Sunday, June 07, 2020

I share deep stuff from tough parts of my learning

Imagine ......

A beautiful young woman stands
in the doorway of the room
you are sitting in.
Her name is Olga from
Novosibirsk, Russia. 

To you and me she looks good, 
attractive and we wouldn’t know where she came from. 
Nor her attitudes, accent, nationality, background - 
until she speaks and we communicate in some way.

Believe me, 
Olga was living in a project I was responsible for 
and she was volunteering on a children's holiday programme - 
she was great!

Another beautiful young woman stands in the doorway and 
immediately there is a different reading in our 
awareness and 
Before this person meets us, and 
before we get to know each other and
before how she relates, 
shares her accent or attitude, 
we see the young woman is black. 

As a white person and being brought up in an all white town - 
I worked for many years in all white workplaces. 
EVERY community PROJECT.

Being in an all white community can blinker - 
it did for for years.
We can be prejudiced without any awareness.

When I was a child in St. Helens, Lancashire, 
my dad always called me a ‘Nignog’! In a fun way. 

When MrsBeautiful & myself became Houseparents 
in a Young Offenders Unit 
(She 22 - me 26) we met connected/loved/ worked with black teens/families for the first time.
I was shocked to discover that ‘nignog’ was not a friendly, superficial, jokey insult - 
it was an abbreviation of nigger/golliwog!

I learned so much in that context. 
a few years later, on my youth worker journey,
I learned more & more in The London Borough of Newham over 10 years - Inner City London.
I worked with teenagers and professional colleagues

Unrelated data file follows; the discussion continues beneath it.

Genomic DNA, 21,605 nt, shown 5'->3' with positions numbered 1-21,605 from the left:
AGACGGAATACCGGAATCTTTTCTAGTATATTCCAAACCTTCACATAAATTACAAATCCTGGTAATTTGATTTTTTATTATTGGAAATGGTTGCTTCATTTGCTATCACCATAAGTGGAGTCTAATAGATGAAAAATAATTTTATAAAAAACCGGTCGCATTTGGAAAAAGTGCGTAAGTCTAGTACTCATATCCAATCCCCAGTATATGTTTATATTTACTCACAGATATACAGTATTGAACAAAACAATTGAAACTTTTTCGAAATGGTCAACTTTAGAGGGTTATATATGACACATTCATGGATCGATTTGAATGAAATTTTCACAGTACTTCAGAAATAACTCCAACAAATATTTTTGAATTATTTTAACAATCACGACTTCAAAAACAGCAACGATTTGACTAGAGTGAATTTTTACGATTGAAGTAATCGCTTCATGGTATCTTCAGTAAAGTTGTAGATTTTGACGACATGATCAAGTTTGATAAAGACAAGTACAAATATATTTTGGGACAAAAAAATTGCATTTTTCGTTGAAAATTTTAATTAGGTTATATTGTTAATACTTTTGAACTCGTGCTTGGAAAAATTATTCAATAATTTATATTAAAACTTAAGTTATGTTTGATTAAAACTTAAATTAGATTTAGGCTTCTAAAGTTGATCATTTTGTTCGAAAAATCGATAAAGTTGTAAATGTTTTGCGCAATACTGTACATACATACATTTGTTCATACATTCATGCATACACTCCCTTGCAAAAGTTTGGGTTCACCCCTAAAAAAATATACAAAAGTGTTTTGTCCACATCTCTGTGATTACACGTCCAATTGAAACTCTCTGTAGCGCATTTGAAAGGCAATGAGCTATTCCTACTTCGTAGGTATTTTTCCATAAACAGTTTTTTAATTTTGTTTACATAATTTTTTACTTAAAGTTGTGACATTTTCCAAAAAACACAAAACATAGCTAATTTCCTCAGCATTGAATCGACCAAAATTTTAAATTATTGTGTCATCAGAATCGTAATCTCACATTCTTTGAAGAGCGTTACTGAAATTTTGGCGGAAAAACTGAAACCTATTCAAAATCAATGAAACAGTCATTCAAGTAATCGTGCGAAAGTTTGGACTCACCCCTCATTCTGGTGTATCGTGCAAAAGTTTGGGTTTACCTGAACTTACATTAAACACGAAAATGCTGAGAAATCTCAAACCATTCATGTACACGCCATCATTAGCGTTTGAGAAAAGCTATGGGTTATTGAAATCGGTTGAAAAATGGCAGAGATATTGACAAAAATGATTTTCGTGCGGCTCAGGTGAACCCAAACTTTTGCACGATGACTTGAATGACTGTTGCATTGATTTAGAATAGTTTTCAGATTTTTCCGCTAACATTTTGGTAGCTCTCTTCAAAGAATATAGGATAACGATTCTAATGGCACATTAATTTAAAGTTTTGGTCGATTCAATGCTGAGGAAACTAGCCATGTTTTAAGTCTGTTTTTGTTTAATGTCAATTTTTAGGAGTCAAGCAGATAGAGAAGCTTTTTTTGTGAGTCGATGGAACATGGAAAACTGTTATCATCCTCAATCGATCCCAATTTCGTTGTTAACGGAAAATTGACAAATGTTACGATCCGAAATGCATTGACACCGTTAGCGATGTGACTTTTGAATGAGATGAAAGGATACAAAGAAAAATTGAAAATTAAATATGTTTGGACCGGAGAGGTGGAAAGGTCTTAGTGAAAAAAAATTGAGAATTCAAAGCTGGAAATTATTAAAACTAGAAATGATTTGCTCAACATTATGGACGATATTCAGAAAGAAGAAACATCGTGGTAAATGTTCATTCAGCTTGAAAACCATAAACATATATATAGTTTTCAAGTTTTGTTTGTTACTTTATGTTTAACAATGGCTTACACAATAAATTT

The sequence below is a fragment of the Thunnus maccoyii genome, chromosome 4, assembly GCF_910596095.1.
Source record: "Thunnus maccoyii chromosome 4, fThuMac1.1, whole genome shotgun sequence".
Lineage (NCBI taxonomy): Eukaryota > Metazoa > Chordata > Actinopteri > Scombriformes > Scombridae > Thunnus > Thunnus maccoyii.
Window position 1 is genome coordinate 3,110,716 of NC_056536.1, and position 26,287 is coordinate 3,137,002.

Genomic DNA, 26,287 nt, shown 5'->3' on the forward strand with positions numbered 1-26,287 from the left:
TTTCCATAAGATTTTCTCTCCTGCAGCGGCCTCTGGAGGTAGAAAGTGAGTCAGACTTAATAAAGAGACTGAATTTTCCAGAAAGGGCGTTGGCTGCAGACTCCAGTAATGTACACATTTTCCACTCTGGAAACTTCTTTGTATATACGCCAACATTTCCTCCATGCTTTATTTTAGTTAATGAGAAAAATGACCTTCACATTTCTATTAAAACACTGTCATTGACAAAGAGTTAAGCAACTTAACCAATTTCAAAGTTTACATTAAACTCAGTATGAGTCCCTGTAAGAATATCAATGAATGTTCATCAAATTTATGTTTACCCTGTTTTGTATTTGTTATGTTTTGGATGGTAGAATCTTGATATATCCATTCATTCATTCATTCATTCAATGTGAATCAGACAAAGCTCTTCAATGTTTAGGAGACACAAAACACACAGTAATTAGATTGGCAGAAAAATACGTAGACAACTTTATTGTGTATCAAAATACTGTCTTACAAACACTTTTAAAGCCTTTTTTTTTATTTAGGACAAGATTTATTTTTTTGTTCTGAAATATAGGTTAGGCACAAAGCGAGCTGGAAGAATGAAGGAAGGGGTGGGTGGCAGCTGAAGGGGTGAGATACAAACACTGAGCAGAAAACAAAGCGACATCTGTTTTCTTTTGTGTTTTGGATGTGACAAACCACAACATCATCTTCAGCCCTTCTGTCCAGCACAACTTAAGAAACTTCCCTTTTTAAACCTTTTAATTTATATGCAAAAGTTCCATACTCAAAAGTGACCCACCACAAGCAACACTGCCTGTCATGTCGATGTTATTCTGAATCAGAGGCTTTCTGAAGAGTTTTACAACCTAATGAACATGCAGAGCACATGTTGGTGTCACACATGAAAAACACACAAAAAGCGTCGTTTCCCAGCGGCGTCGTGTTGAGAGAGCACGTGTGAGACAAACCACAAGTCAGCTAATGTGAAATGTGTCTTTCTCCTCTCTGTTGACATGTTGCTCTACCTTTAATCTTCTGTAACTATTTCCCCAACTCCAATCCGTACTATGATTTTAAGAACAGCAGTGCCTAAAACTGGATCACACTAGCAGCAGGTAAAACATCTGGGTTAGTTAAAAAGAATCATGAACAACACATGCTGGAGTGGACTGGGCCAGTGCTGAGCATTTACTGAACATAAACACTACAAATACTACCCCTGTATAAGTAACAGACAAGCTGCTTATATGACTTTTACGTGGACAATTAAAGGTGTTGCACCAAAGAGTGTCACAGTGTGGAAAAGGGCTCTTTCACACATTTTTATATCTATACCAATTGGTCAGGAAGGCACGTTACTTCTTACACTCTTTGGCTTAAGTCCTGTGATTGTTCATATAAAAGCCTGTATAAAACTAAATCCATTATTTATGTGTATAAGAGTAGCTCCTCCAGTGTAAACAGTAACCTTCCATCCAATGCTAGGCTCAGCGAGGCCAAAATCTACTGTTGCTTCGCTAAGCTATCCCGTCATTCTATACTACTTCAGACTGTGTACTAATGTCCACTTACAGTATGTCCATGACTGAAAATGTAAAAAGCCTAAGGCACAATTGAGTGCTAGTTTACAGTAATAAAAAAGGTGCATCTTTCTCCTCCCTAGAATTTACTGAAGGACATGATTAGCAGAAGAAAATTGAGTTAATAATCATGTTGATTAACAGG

who were black humans -  in great numbers.

I attended training courses led by black trainers.
My eyes were opened (and still learning)
I didn't know what I didn't know.

I need to learn so much more here and now 
it is so easy to be prejudiced - 
even racist. 
(I hate it, I hate it!)

When I lived in Londons East End 
once our front door 
was sprayed with the letters 'N.F'.  
Years on, we worked and lived in a YMCA in Romford, 
where my car was sprayed with big letters,
'N.F’. (National Front - an 'alt right' organisation known for racist values & violence)

I feel disturbed writing this because I truly hate racism 
and I feel uncomfortable hating anything!
I don’t hate the persons - 
'We can see a persons behaviour
but we can’t see their journey’.

I was interviewed some time ago by a young Asian woman 
doing research into racism. 
I talked about this stuff - and more.
It also made me think! 
Feel! Determined! Committed!

Reason for writing this?

I feel we have to watch it!
We can display attitudes to others of a different skin colour without knowing it. 
(Skin colour - accent  - nationality - cultural norms)

So I write and ask us all to consider being sensitive to this issue 
whatever our skin colour.

Feel our feelings.
Check how we feel when we see someone.
When we talk - to someone.
Then ask - self - am I using the right attitude?

You may or may not put your hand up to a faith. 
(Would you?)
The YMCA, who I have worked with for many years, is world wide.
Many races, languages, colours, faiths and accents!
Nation & European wide since I went freelance,
undertakes lots of wondrous work - worldwide.
Their International Youth Work bring youth together from many nations & influences
and gets these BHP’s to connect and learn beautiful values at a crucial age.
We need to be striving for growth in this racist/prejudiced world - as in all the things we do!